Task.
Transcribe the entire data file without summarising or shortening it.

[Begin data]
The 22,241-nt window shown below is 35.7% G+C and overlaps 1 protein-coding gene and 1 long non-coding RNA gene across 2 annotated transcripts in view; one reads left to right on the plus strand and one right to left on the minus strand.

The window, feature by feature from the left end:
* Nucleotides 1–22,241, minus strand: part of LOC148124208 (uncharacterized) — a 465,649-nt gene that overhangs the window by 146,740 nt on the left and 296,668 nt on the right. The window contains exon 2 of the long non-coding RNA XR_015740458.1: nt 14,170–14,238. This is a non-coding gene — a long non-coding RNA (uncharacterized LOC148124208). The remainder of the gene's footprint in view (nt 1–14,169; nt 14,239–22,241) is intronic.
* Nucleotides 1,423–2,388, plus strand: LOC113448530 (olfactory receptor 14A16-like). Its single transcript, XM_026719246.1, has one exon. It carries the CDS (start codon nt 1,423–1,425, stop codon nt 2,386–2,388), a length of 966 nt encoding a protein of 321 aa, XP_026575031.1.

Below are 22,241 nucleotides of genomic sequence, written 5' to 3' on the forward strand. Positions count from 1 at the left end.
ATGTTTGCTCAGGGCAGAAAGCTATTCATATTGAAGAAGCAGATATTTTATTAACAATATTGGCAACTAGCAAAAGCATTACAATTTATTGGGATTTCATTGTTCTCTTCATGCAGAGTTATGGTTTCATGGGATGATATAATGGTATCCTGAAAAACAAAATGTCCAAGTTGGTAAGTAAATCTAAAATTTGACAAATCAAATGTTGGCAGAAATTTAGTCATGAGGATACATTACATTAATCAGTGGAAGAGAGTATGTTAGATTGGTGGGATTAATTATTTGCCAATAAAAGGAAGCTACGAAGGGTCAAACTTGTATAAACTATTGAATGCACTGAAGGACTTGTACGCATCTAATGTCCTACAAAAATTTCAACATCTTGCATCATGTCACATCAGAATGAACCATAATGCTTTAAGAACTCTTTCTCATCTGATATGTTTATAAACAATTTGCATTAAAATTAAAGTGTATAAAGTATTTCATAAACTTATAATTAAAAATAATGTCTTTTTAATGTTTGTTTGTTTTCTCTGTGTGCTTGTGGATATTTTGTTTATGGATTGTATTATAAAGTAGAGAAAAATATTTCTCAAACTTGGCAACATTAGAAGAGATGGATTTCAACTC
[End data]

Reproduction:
The 22,241-nt window shown below is 35.7% G+C and overlaps 1 protein-coding gene and 1 long non-coding RNA gene across 2 annotated transcripts in view; one reads left to right on the plus strand and one right to left on the minus strand.

The window, feature by feature from the left end:
* Nucleotides 1–22,241, minus strand: part of LOC148124208 (uncharacterized) — a 465,649-nt gene that overhangs the window by 146,740 nt on the left and 296,668 nt on the right. The window contains exon 2 of the long non-coding RNA XR_015740458.1: nt 14,170–14,238. This is a non-coding gene — a long non-coding RNA (uncharacterized LOC148124208). The remainder of the gene's footprint in view (nt 1–14,169; nt 14,239–22,241) is intronic.
* Nucleotides 1,423–2,388, plus strand: LOC113448530 (olfactory receptor 14A16-like). Its single transcript, XM_026719246.1, has one exon. It carries the CDS (start codon nt 1,423–1,425, stop codon nt 2,386–2,388), a length of 966 nt encoding a protein of 321 aa, XP_026575031.1.

Below are 22,241 nucleotides of genomic sequence, written 5' to 3' on the forward strand. Positions count from 1 at the left end.
ATGTTTGCTCAGGGCAGAAAGCTATTCATATTGAAGAAGCAGATATTTTATTAACAATATTGGCAACTAGCAAAAGCATTACAATTTATTGGGATTTCATTGTTCTCTTCATGCAGAGTTATGGTTTCATGGGATGATATAATGGTATCCTGAAAAACAAAATGTCCAAGTTGGTAAGTAAATCTAAAATTTGACAAATCAAATGTTGGCAGAAATTTAGTCATGAGGATACATTACATTAATCAGTGGAAGAGAGTATGTTAGATTGGTGGGATTAATTATTTGCCAATAAAAGGAAGCTACGAAGGGTCAAACTTGTATAAACTATTGAATGCACTGAAGGACTTGTACGCATCTAATGTCCTACAAAAATTTCAACATCTTGCATCATGTCACATCAGAATGAACCATAATGCTTTAAGAACTCTTTCTCATCTGATATGTTTATAAACAATTTGCATTAAAATTAAAGTGTATAAAGTATTTCATAAACTTATAATTAAAAATAATGTCTTTTTAATGTTTGTTTGTTTTCTCTGTGTGCTTGTGGATATTTTGTTTATGGATTGTATTATAAAGTAGAGAAAAATATTTCTCAAACTTGGCAACATTAGAAGAGATGGATTTCAACTC